When you hear people talk about a root canal treatment, you may get nervous or scared. Though people feel differently, this procedure is virtually pain-free. Its purpose is to repair and restore damaged teeth and to relieve symptoms of discomfort, sensitivity and irritation. If you have an upcoming procedure, you should understand how this process works.
When a root canal is necessary
Most dental patients experience problems with their teeth from time to time. Issues such as cavities, chips and cracks are common among patients of all ages. In many situations, the dentist can repair these flaws with a filling or another treatment. However, for more widespread concerns, a root canal is the right approach. This procedure helps remove bacteria from the roots of teeth when a patient has an abscess. It may also be a more effective way to handle a larger cavity that a traditional filling cannot support.
Determining the need
Tooth pain is one of the most prevalent signs that a person needs a root canal. Other clues include sensitivity to hot or cold items, gum swelling and discolored teeth. At a diagnostic appointment, the dentist will take X-rays of the patient’s teeth. These will reveal whether the person has an infection or a significantly large cavity. The dentist may also do a hands-on exam by tapping the teeth and asking how much pain it causes the patient.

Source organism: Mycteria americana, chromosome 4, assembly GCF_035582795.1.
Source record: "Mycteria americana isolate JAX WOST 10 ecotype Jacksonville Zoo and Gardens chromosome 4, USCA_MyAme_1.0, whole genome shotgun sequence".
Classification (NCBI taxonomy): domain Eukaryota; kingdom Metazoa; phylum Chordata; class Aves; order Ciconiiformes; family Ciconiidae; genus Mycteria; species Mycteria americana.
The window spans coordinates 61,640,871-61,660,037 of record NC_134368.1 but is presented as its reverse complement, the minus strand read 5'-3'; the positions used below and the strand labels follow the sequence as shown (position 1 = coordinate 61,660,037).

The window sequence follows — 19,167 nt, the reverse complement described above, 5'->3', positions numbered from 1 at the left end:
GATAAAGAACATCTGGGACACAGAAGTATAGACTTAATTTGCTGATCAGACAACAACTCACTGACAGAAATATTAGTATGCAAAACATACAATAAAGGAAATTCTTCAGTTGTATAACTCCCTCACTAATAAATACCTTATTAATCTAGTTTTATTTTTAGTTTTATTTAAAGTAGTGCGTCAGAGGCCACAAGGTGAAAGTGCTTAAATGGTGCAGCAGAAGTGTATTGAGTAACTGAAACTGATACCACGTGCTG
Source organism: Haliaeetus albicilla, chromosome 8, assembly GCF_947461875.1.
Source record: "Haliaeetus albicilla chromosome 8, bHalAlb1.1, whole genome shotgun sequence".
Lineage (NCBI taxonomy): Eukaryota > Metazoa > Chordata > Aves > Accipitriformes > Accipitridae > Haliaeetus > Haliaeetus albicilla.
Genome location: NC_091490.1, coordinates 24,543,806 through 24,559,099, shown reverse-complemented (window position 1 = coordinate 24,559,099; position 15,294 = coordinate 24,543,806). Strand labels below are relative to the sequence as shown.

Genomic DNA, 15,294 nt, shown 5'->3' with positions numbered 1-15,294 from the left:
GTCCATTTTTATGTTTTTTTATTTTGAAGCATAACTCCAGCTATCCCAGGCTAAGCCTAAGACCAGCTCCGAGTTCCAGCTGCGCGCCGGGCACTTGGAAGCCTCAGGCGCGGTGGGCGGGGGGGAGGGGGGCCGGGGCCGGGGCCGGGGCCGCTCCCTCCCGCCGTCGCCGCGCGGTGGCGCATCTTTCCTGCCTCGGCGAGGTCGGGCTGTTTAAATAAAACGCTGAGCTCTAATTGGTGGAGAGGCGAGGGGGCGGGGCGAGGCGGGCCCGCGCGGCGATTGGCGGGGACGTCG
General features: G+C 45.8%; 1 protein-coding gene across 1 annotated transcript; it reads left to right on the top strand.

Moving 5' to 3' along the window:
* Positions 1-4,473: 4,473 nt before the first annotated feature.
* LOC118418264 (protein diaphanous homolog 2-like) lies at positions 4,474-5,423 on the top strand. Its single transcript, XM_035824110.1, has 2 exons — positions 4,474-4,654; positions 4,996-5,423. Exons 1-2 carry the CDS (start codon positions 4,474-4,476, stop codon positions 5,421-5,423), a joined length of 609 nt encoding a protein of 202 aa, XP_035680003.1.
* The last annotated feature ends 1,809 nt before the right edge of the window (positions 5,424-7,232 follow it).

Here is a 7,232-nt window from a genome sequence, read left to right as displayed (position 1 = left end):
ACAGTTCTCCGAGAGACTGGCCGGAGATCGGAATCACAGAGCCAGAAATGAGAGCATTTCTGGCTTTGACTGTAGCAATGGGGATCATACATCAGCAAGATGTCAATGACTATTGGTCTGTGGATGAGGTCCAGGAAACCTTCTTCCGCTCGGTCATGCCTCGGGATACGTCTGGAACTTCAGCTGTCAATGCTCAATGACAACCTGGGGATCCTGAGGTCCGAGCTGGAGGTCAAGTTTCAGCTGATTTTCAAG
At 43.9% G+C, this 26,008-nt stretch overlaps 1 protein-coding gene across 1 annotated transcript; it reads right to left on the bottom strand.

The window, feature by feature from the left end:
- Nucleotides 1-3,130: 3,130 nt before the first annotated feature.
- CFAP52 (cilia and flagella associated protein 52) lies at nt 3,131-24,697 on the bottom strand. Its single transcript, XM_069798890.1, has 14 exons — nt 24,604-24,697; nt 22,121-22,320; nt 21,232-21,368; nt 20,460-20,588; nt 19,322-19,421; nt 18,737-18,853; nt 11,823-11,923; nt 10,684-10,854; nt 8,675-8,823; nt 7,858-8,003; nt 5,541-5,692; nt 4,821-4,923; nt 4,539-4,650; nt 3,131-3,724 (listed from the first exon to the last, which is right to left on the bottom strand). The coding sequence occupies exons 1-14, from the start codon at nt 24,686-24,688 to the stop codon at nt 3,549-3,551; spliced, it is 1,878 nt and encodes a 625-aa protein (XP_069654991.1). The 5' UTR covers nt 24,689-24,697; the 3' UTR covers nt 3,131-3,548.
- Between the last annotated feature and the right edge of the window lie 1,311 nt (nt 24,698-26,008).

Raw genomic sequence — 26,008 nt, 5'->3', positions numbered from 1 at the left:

Preparing the patient
Sometimes, infection or a serious cavity will kill the nerves of the tooth. Still, the dentist will use a local anesthetic to numb the patient. This helps the patient feel more comfortable during the process. The dentist will also place pieces of rubber around the affected tooth to keep it dry.
Removing the infection
Next, the dentist will drill into the tooth until reaching the pulp. This is a chamber beneath the enamel and dentin. This is what houses the tooth’s blood vessels, nerves and connective tissue. The infection will affect the pulp, so the dentist takes it out and then disinfects the area. This helps to discourage the growth of additional bacteria.
At the next stage of the root canal, the dentist will seal the tooth to prevent further damage. Some dentists prefer to wait a few days or a week before doing this. After sealing the tooth, the dentist may place a natural-looking crown over the tooth. This will help preserve its form and structure. This is a common step if the tooth was cracked or broken. The patient will likely experience some soreness and swelling for a couple of days. The dentist will recommend that the person take some pain medication to relieve these symptoms.
An effective procedure
You do not have to dread getting a root canal. This treatment can get rid of an infection in your tooth and remove any decay that is causing you pain. Talk to an endodontist near you about going through this process. If your teeth need relief, schedule a trip to the dentist’s office right away.
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